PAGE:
GEMMA PAINTIN IS a member of Action Hero, a theatrical collaboration between herself and James Stenhouse. I recently talked to her about her journey with Action Hero, their creative process and what audiences can expect from their new show Wrecking Ball.
You and James have worked together for many years. How did that collaboration start?
We studied together as undergraduates and we both did a master’s degree at the same time. After that we just started working on a project together that had come out of James’ final master’s piece. We saw an opportunity to show it at an open call and it went well, so we applied for another one and got invited to show it there. It was a gradual process of us starting to show our work and each time we would be invited to show it somewhere else. So the first thing we made together was in 2005, but we have known each other since 1999.
Action Hero strives to connect with the audience in a profound way. Why did the two of you want to focus so heavily on that aspect of theatre?
We decided we wanted to make our first piece of work – A Western – in a bar purely for practicality. We didn’t have any money to buy stuff or make anything, so we thought we’ll work with the fact that there will be eighty people in the room with us. Then we just became really interested in the relationship between the audience and performer. Most of our shows ask a question of what is the nature of the relationship between the people on the stage doing something and the people sitting down watching something. Wrecking Ball is not really a participatory piece. It’s still very much to us about the relationship between the audience and performer because it thinks about the way that the audience look and how the act of looking might be an active thing in itself. So in the very beginning the way we worked with the audience was a practical thing, but in the decade that we’ve been working together it has become a more sophisticated way of thinking about participation and the many ways that might manifest.
Wrecking Ball is the first ‘play’ from Action Hero and you have previously described it as ‘a site-specific piece for a theatre space.’ What was the writing process like?
Our process is always different because our pieces are always different, so we always end up making them in various ways. We were interested in the subject matter of the show and were searching around for what might be the right medium for it. We realised half way through that it would be a play. We say it’s a play half–jokingly. In a way the piece doubles back on itself within the play. We spent a lot of time in the rehearsal room working with those texts that we had written and thought about how they would work in performance. Right up until about six months ago we had showed it a few times and it was shifting a lot in terms of we knew how it was going to end, but the structure and narrative in the middle was unclear. The narrative of what happens is not as important as the kind of overall sense of the piece as a whole.
So the narrative tends to come after the wider theme of the piece is decided?
We tend to write collaboratively and the act of writing itself is very broad for us. We will often end up with chunks of text sections which we try and put together, so often a narrative or through line of the piece can be left until the last minute and we don’t know what that would be. We will have a sense of the feel of it, but we don’t necessarily know how we are going to get from A to B. That reveals itself along the process.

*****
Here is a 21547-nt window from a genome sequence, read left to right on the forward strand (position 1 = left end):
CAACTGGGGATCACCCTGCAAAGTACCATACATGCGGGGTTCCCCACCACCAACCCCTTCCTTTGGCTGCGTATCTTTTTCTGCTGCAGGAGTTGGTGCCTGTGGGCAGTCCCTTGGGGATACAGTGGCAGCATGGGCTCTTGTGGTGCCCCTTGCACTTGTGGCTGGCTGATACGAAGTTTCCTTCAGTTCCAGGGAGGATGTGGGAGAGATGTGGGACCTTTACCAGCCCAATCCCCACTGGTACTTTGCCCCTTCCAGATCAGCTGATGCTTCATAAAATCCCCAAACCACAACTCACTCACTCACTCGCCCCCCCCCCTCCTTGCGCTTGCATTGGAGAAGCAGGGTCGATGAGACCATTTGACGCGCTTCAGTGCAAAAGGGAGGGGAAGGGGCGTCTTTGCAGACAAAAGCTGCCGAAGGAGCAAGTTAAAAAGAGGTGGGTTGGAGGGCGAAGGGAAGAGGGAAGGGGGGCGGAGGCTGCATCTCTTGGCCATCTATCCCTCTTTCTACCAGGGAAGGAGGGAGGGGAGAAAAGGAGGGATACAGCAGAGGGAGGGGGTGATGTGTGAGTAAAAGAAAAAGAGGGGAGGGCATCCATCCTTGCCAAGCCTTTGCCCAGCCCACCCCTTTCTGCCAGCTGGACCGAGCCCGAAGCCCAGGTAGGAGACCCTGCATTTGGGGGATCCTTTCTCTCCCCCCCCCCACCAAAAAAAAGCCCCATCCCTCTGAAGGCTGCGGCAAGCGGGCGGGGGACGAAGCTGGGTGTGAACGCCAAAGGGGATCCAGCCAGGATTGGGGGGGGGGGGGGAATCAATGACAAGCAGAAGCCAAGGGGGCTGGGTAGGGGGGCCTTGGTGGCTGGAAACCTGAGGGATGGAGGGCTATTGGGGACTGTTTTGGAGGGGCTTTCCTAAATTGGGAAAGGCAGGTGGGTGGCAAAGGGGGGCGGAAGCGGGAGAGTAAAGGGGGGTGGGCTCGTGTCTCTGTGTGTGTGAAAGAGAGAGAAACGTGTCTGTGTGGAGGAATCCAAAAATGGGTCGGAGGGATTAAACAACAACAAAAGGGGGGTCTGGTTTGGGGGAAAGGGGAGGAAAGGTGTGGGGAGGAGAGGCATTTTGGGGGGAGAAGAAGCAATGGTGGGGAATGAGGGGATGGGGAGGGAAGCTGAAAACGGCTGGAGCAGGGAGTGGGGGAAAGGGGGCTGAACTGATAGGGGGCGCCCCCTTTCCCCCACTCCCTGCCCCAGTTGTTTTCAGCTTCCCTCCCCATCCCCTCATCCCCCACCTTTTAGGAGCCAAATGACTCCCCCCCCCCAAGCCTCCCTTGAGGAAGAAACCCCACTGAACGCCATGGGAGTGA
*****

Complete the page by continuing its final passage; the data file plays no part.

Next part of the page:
What is the dynamic like being both a writer and a performer? Would you ever want to change that?
In Hoke’s Bluff there was another performer and she was involved in the devising. We might work with other people if that’s what the project demanded, but we’ve never worked with a director either. It’s a whole process for us and we’re not really interested in the division of labour as it is in the traditional theatre process. Unless there was a particular reason why one of us didn’t want to perform it then I imagine we will continue to work this way. We’re invested in a long term collaboration with each other, so no piece stands alone as it’s always in relation to the rest of the work that we’ve made. For us it’s not about individual pieces of work, it’s about pursuing this creative collaboration; we’ve worked together for eleven years now and we hope to work together for many more.
How does your process intertwine with James’?
I guess neither of us have ever made solo work professionally, so our process has developed together. It somehow fits in between us, so it’s hard to know where the edges of my process end and the beginning of James’ start. It’s interesting for us as to why some collaborations really work and some don’t and I don’t know why we work together well, we just do. We invest a lot of time and energy into the collaboration as this kind of third space.
It must be easier to work together when all of your pieces are so different…
Yes, even though I feel pretty experienced as a maker in terms of my professional career and as a student, every time we start making a project I feel like I have no idea how we are going to do it! Quite often we will have a strong idea or vision in our heads about what the piece is going to be, but most of the time we have absolutely no idea how we’re going to get there.
Finally, what do you hope audiences will take from Wrecking Ball?
The piece is interested in how we look, what it means to see some of the images in popular culture constructed for you and the way that they shape the world around us. What’s interesting to me is our ideas of who we are and what the world is are being shaped by people who we might not necessarily think we want to world to be shaped by.
Wrecking Ball will be performed at the Aberystwyth Arts Centre on 30th November at 7:30pm.